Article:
Why do prosecutors opt out use of death penalty?

Why prosecutors may reconsider death penalty

ST. BERNARD PARISH- The case of an accused ax-murderer in St. Bernard Parish is moving ahead without the death penalty. 

Prosecutors made the decision Tuesday not to pursue the death penalty against Mark Owens. Investigators say back in September, the 56-year-old Chalmette man used an ax to kill his ex-wife, Kim Owens. 

"The day that I heard this guy had done that, Oh, I wept for her family," resident Elizabeth Mahoney said. 

Mahoney understands the pain Kim Owens' family feels. Her own daughter India Mahoney died after her estranged husband shot her in January 2009. 

"We were standing right here. And she died right here in this hallway," Mahoney said. 

Elizabeth Mahoney's 18-year-old daughter, India, had gotten into an argument with her husband, Charles Richardson. As Elizabeth was trying to calm her daughter down, Richardson came out of a bedroom with a gun. 

"When he shot her, he came up to her face and so the last thing she saw was this man putting a gun to her face," Mahoney said. 

Elizabeth herself, was shot three times in the head and neck, and had to undergo reconstructive surgery. As much as Elizabeth wanted her husband to suffer, she knew life in prison was her best option for justice. 

"Having served on a jury, it's just so hard to get 12 people to see the same thing at the same time," Mahoney said. 

"There is a re-thinking of the death penalty among conservatives and progressives alike," Loyola Law Professor Dane Ciolino said.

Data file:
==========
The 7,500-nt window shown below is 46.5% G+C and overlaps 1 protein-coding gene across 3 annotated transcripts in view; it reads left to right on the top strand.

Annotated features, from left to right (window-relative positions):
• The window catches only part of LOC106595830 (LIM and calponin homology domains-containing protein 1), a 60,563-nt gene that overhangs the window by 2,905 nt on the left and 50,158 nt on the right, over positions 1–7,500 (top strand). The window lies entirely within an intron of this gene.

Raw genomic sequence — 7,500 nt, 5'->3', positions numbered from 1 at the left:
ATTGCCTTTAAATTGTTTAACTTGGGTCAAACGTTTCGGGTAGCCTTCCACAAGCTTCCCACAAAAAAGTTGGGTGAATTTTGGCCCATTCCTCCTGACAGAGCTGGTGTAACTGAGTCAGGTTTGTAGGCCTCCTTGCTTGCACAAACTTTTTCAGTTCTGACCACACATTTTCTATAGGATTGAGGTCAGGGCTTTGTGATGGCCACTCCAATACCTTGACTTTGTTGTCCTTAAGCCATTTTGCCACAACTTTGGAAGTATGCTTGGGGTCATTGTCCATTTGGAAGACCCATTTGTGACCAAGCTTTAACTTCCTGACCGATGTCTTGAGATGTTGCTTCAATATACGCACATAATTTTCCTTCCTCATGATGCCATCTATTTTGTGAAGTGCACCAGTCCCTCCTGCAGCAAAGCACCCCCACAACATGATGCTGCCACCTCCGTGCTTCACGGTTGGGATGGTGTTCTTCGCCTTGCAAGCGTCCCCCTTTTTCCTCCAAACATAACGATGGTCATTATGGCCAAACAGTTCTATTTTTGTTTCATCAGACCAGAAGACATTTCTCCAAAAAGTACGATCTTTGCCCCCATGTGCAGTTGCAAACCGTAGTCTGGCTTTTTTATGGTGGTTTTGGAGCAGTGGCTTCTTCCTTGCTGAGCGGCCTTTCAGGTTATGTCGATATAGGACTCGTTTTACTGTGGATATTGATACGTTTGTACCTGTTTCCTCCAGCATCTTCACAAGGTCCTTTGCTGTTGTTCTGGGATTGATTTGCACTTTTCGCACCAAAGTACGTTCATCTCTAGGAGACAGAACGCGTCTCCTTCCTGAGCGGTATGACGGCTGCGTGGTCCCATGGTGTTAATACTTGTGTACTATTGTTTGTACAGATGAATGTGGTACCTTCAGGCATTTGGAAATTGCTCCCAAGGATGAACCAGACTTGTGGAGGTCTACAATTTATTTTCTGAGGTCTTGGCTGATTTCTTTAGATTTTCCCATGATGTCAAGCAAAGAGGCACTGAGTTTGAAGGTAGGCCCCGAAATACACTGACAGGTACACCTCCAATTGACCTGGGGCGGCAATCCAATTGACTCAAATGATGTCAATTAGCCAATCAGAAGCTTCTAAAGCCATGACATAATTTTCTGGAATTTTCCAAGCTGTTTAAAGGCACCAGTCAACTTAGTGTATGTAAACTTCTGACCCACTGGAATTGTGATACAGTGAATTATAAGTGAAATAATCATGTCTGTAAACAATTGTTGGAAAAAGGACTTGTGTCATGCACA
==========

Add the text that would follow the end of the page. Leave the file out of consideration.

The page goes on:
Ciolino says there are a number of reasons why prosecutors may reconsider pursing the death penalty, even in the most gruesome murders. 

"The cost of pursing death penalty cases is astronomical, in comparison with non-capital cases. A death case costs at least 10 times more to bring and defend than a non-capital case," Ciolino said. 

Ciolino says appeals can be very lengthy and can force the family to relive an already painful ordeal.

"When they're told by prosecutors about the amount of time it takes to go through the appeals and the post conviction process, they want closure. And the closure...always comes a lot more quickly when you're talking about a non capital case as opposed to a capital case," Professor Ciolino said. 

Richardson did receive a life sentence. Although it doesn't bring India back, Elizabeth knows she can find comfort in knowing he doesn't have a chance of getting out of prison. Having gone through the process, she can only pray for the family of Kimberly Owens. 

Professor Ciolio says there are still plenty of reasons why prosecutors may still go after the death penalty. For instance, if more than one person was the targeted victim, if the victims were very young or very old, or if a law enforcement officer or first responder was killed. 

There have been 28 executions in the state of Louisiana since the Supreme Court ruling in 1977. Though the state's first was in 1983. 12 of the 28 have come from the Greater New Orleans Area. The last execution was Gerald Bordelon back in January 2010. 

The state will not conduct any executions until at least 2018 after a court order was issued challenging the constitutionality of the state's lethal injection process. 

© 2017 WWL-TV


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